With its agentless approach, the latest Cyber Triage release gives users more control over what endpoint forensic artifacts are collected. This enables:

  • Faster data collection
  • Faster decision making.

The 2.6 release has several other updates, including:

  • Upgraded and improved Volatility integration for memory forensics
  • HTML report updates
  • More heuristics to flag suspicious artifacts.

This post focuses on the ability to specify what data types to collect.

Collect Only the Artifacts You Need

Triage means different things to different people at different times. Sometimes you want to review 10 types of artifacts and sometimes you want to review one. If you want to review only one, then you’re wasting time if you always collect 10.

To make your investigations as efficient as possible, you need control over what gets collected. Let’s look at some examples:

  • You see suspicious network traffic from an endpoint and want to know what process has that port open. To do that, you’ll need to collect only network port and process information.
  • You’re investigating an endpoint and see a suspicious remote login from another endpoint. You want to see who was remotely logged into that system to see if it was being used for lateral movement. For this, you need to collect only event logs from that remote system.
  • You find a piece of malware located in the RunOnce registry key. You want to hunt the network to find other computers that have the same key. For this, you only need to collect the startup items.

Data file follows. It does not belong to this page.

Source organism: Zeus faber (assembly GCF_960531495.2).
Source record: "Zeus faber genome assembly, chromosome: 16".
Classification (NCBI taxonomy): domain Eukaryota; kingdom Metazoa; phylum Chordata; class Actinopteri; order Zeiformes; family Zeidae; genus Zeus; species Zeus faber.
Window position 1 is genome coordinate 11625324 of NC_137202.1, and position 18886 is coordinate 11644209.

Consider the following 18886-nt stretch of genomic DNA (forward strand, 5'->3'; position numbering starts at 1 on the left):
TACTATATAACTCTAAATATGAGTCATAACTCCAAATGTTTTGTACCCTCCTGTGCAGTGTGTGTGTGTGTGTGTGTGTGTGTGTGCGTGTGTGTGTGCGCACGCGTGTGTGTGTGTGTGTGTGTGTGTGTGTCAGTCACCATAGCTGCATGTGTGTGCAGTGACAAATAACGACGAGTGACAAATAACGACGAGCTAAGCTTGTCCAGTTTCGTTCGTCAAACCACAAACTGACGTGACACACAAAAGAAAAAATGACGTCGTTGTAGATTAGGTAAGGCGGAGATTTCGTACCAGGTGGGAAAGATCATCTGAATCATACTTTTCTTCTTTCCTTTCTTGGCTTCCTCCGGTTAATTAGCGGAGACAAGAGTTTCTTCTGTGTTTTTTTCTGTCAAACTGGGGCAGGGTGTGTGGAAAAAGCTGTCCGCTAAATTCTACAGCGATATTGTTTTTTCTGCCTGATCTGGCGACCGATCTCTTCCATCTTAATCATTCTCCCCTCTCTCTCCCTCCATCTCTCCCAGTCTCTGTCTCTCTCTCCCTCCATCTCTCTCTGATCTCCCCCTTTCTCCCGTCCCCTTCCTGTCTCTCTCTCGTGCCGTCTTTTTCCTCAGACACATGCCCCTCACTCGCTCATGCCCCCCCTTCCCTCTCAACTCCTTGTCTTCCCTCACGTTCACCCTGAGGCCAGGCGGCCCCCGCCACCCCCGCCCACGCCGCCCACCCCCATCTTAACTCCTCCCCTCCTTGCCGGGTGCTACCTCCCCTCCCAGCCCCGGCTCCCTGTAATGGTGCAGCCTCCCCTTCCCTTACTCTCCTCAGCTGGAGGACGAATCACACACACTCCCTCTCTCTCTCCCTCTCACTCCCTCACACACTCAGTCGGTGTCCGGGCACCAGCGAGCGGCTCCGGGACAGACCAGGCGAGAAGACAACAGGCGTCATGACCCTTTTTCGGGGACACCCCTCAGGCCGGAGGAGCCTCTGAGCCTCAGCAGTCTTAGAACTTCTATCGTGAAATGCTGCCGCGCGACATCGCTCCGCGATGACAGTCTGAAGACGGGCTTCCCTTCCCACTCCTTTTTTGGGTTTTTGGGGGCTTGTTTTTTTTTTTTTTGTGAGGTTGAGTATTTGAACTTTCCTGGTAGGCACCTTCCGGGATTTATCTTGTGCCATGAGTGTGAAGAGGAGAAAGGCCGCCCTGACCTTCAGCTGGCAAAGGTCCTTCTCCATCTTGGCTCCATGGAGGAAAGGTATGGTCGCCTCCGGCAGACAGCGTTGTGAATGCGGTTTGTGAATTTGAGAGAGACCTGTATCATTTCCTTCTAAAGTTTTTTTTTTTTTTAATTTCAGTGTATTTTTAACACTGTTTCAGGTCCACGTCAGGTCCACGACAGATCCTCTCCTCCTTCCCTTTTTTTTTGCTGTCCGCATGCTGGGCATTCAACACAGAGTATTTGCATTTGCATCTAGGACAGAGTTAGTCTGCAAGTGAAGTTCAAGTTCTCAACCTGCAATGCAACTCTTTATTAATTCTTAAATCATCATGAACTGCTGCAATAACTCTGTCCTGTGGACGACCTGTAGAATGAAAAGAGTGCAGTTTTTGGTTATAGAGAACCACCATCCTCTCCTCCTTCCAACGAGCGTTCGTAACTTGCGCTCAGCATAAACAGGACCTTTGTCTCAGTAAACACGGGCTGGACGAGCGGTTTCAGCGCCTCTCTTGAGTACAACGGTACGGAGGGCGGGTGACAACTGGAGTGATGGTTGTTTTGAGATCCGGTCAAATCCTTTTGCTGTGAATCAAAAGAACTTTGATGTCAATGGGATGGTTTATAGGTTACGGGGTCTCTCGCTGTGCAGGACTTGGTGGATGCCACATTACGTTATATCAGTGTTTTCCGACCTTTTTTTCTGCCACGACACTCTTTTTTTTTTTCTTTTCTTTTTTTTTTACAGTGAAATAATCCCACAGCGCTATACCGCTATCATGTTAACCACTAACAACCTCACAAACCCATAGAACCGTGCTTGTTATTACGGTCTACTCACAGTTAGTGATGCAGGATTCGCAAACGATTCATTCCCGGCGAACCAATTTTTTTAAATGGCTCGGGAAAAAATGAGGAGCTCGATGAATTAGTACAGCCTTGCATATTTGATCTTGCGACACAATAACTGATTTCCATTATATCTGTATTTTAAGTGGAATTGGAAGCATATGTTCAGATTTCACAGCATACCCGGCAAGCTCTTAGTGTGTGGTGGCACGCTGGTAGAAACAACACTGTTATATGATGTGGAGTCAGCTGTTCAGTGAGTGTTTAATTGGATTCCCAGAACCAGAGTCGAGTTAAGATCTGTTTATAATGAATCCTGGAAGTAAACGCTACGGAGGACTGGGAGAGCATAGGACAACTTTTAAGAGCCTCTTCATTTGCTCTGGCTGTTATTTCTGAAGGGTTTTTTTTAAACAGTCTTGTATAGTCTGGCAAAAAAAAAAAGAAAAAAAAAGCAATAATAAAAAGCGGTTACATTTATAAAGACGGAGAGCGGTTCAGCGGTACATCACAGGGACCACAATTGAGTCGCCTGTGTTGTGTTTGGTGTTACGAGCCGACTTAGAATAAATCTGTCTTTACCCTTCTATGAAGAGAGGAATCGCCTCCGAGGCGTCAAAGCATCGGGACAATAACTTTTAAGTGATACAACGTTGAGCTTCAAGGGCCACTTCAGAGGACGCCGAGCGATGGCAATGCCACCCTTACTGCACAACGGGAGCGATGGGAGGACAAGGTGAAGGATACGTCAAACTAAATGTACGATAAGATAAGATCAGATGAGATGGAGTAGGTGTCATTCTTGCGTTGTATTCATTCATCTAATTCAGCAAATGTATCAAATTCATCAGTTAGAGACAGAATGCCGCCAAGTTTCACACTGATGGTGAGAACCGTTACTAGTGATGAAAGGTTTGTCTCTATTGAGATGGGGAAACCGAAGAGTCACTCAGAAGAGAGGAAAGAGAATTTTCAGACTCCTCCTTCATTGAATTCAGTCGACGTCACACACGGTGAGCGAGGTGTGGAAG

When you know that you’ll be doing a full triage of an endpoint, it makes sense to get all of the data that you can. But if you have only one or two questions that you need to answer, it’s faster to get only the data you need.

Specifying Collection Artifacts

While many users appreciate the fact that Cyber Triage can collect lots of artifacts with only a few mouse clicks, we’ve now given you the option to make a more targeted collection. When you create a new session in Cyber Triage, you now get to pick each data type that’s collected:

Full Scan will still allow you to collect everything and scan the entire drive without needing to think about the details. Skip File Scan collects everything, but skips the final scan of all files (which is the most time-intensive step). Custom Scan allows you to pick which types you want to collect:

  • Network collects network connections and open ports
  • Network Caches collects DNS cache, ARP cache and routing tables
  • Processes collects process names, hierarchies and associated executables
  • Users collects information about user accounts and who was logged in
  • Network Shares collects information about network mounts and UNC references
  • Programs Run collects data and executables from Shimcache, Prefetch, and other locations about the programs that were executed on the system
  • Scheduled Tasks collects data and executables for programs that could be run based on a schedule or triggers
  • Startup Items collects data and executables for programs that are started each time the computer starts
  • System Configuration collects information about security and audit settings on the computer
  • User Logins collects events about when users locally and remotely log in.
  • Web Artifacts collects web cookies, history and downloaded information from browsers
  • Full File System Scan looks at each file and collects those that are suspicious.

You also have the same options when running the Cyber Triage Collection tool from a USB drive:

Try It Out

This new feature can save you time when you know exactly what you want to collect. However, we’ve preserved the ability to collect everything that could be relevant and contain evidence.

If you want to automate your endpoint investigations and save time, then try out the latest Cyber Triage by using this form.